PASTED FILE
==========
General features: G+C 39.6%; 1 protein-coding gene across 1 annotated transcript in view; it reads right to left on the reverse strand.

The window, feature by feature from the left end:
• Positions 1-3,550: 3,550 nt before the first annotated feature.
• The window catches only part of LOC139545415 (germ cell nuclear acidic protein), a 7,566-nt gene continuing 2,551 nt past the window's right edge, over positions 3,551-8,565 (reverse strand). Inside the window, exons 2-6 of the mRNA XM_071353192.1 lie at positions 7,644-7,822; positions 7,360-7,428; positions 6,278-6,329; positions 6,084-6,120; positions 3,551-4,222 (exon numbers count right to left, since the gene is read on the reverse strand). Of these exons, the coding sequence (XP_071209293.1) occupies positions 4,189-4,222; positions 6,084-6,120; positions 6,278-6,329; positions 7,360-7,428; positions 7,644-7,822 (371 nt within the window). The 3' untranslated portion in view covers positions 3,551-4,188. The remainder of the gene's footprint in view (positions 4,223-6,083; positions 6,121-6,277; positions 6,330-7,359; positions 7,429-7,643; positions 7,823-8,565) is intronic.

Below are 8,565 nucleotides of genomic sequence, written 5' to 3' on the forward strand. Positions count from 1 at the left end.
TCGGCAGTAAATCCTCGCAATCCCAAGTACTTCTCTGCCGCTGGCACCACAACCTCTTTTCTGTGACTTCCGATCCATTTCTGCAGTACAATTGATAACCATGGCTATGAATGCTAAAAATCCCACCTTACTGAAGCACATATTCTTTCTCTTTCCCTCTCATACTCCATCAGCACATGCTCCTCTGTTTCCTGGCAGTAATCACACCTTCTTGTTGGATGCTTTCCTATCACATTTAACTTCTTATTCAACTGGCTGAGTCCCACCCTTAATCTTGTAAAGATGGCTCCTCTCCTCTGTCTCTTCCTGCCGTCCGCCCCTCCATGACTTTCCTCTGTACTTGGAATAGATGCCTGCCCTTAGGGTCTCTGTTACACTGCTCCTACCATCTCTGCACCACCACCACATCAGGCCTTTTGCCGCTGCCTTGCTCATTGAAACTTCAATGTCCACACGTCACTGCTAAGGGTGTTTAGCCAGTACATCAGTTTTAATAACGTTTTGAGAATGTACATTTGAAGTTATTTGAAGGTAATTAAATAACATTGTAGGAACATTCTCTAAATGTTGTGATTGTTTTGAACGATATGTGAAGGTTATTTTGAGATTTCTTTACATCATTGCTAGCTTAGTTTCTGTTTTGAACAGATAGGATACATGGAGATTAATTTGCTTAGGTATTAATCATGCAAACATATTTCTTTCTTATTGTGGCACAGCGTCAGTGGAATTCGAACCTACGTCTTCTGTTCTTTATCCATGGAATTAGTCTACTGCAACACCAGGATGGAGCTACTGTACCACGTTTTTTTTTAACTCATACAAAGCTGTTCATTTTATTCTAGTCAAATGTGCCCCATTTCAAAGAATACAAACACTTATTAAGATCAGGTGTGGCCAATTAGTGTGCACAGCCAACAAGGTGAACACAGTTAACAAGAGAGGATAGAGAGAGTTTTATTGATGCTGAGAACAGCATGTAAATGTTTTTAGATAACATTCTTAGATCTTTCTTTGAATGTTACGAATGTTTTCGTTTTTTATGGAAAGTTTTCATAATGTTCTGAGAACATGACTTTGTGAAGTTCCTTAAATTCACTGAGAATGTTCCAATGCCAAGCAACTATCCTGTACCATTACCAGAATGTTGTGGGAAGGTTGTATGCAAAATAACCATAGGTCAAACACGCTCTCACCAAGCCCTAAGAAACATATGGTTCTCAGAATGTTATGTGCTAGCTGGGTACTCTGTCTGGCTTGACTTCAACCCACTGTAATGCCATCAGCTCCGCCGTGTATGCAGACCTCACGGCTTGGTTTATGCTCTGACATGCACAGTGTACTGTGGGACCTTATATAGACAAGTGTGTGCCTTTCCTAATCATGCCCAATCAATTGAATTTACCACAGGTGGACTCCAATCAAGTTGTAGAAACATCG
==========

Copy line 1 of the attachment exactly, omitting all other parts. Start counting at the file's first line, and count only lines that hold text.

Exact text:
General features: G+C 39.6%; 1 protein-coding gene across 1 annotated transcript in view; it reads right to left on the reverse strand.